- Lastly, here is the Wired Magazine Promo Reel from the lead-up to the premiere issue that I found at the Internet Archive (which, by the way, I have always found to be THE best resource for anything digitally significant from history):
Today is Saturday, November 16, 2019 and my wife, son and I were going to take off for a family luncheon event. I went in to the garage to move the Honda Clarity so they could climb in easily, and I was stunned to discover…
…that for THE FOURTH TIME SINCE JUNE the Clarity would NOT START!
The dealer, Rancho Santa Margarita Honda, has had the car for a total of 15 days at their facility since I purchased it, they’ve gone through the car at length, and cannot determine what’s wrong.
After the last time it didn’t start at the end of October, the Service Drive Manager, Doug Jezowski, promised me he’d contact Honda and have a field service engineer (FSE) come out to examine the car. I dropped it off on Tuesday, November 5th so they could perform the 10,000 mile service a bit early, and so the FSE would have time to do his magic diagnosis.
After having the car for four days, Doug called me on Saturday the 9th to tell me that “the FSE can’t come out just yet and it might be another two weeks or so” and that I could come over and pick up the car.
To say I am filled with rage is an understatement!!!!!!
I don’t trust the car. Can’t count on it starting or, after this happened three days after I bought the car, my wife won’t drive it and I’m leery of the car and its performance. But the car not starting is a fucking joke for a car that retails for nearly $38,000.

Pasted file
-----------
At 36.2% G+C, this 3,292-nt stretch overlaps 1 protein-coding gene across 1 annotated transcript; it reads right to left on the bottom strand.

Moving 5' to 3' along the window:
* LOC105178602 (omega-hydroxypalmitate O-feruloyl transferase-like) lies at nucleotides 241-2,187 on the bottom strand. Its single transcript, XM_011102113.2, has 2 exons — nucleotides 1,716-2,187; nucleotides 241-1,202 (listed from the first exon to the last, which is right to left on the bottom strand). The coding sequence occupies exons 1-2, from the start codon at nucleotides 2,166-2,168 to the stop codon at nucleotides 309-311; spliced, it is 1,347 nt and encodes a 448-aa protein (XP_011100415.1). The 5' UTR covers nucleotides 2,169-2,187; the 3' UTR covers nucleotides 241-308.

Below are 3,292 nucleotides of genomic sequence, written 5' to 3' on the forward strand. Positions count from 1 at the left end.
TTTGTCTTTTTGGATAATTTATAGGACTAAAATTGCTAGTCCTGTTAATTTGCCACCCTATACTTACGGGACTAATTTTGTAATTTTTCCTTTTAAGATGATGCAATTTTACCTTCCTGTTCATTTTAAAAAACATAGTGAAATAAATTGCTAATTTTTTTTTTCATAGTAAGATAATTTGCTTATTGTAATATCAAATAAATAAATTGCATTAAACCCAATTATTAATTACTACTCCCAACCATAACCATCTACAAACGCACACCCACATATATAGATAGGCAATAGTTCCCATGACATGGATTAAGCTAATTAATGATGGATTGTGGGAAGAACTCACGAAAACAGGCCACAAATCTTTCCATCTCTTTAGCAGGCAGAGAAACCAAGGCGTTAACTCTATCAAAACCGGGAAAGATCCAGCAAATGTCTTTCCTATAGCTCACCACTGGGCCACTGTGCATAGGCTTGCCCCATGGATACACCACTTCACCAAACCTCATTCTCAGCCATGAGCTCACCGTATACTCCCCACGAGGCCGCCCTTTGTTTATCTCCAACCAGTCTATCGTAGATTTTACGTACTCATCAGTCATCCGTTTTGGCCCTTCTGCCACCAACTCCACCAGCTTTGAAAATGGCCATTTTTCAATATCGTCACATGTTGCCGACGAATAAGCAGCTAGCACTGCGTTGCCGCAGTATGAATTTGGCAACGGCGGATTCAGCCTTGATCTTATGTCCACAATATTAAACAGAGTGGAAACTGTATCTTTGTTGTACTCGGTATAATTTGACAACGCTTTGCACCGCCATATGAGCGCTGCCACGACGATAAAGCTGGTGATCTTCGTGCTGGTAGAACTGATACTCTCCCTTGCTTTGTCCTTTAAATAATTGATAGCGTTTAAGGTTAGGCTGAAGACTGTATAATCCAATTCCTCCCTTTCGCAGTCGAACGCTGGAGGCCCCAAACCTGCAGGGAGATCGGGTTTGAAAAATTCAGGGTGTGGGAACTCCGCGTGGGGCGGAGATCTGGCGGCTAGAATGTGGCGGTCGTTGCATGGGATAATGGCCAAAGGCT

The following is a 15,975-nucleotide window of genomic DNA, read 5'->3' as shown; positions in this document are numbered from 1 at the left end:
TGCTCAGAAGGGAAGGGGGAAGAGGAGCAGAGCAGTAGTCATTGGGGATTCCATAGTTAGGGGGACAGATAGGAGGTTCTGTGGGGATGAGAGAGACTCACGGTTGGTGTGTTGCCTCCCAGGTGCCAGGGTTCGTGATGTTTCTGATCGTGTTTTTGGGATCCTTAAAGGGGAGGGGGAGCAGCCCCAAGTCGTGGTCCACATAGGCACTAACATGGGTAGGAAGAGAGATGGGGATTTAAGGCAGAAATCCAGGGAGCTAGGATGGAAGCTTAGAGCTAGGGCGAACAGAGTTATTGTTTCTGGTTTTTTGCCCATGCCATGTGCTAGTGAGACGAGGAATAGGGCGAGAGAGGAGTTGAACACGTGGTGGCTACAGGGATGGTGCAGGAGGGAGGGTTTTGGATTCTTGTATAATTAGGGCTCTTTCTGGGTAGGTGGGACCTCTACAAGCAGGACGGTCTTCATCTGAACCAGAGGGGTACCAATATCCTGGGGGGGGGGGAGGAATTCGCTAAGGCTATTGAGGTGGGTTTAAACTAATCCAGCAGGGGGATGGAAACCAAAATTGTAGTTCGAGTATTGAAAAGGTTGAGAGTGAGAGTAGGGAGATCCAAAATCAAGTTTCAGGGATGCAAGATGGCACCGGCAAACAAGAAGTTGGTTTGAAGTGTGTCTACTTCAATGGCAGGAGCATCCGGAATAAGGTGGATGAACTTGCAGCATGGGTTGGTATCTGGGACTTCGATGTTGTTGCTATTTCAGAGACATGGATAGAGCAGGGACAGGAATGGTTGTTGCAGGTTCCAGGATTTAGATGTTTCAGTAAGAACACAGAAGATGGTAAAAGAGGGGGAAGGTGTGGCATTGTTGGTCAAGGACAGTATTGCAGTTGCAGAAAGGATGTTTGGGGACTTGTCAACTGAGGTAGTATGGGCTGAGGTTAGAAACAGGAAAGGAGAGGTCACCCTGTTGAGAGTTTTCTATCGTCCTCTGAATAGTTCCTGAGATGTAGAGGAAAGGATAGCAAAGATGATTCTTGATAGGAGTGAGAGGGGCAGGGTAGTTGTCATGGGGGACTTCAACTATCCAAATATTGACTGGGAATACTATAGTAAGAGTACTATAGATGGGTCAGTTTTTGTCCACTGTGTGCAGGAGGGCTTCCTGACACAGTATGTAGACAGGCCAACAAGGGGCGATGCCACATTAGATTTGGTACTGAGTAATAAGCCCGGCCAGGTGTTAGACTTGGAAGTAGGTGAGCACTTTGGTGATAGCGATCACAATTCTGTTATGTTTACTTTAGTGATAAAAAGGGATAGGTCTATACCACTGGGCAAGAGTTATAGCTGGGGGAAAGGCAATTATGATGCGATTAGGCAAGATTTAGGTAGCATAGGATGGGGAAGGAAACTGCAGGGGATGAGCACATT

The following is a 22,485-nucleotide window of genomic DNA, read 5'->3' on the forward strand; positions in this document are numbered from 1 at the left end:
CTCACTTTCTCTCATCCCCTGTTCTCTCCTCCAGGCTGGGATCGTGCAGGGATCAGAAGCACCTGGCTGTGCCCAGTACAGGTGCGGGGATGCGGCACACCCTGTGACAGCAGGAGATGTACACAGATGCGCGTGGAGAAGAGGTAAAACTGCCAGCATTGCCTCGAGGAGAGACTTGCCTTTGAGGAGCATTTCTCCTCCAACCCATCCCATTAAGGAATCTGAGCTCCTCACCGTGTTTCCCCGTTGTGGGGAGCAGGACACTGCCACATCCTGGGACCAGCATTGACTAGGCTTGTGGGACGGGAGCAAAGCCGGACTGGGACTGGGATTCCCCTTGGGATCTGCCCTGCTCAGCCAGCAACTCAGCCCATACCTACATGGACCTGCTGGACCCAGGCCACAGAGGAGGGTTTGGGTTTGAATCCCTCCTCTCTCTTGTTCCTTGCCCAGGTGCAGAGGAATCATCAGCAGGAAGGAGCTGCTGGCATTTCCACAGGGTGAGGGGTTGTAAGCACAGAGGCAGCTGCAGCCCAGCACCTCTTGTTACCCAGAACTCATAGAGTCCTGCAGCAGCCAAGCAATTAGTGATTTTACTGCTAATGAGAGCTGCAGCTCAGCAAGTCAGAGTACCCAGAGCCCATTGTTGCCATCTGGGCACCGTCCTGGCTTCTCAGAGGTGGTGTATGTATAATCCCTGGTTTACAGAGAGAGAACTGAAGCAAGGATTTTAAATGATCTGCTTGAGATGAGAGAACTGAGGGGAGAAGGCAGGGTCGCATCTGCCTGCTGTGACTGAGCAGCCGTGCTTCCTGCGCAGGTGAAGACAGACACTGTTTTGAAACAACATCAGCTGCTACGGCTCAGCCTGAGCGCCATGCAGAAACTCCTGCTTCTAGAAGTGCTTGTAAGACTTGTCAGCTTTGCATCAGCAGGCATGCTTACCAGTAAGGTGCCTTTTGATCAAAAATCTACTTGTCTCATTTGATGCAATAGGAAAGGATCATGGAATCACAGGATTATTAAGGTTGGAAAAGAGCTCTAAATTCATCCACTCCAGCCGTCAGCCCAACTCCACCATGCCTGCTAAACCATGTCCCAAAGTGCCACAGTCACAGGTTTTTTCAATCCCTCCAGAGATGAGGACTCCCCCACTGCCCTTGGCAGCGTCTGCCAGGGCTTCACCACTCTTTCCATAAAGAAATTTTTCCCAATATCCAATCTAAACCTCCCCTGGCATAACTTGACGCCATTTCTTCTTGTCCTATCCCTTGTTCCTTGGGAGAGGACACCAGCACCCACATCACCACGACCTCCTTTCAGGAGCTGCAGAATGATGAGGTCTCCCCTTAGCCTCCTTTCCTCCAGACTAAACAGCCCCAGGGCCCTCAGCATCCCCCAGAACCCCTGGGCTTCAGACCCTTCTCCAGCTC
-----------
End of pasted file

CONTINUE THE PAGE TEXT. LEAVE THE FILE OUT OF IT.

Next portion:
Here is what happened each time my car won’t start:
Lemon Law Attorneys
On Monday I’m going to pull together all paperwork and formally engage with a Los Angeles law firm that specializes in California lemon law. At this point I just want Honda to buy the car back since they do not seem to give a shit about whether or not they fix the car.
Other Honda Clarity Complaints
Here are others having the same issues:
- National Highway Transportation Safety Administration complaints about the 2018 and 2019 Honda Clarity PHEV
- InsideEV forum on Honda Clarity problems
- Honda Clarity forum on problems
My Own Fault for Trusting Honda
Then there’s this old clip from the movie Animal House which sums up how I’m feeling … and identifying with Flounder as fraternity rush chairman, “Otter” (played by Tim Matheson), puts his arm around him and says this:
This was amusing and thought you’d like to watch it … especially if you get flummoxed with technology!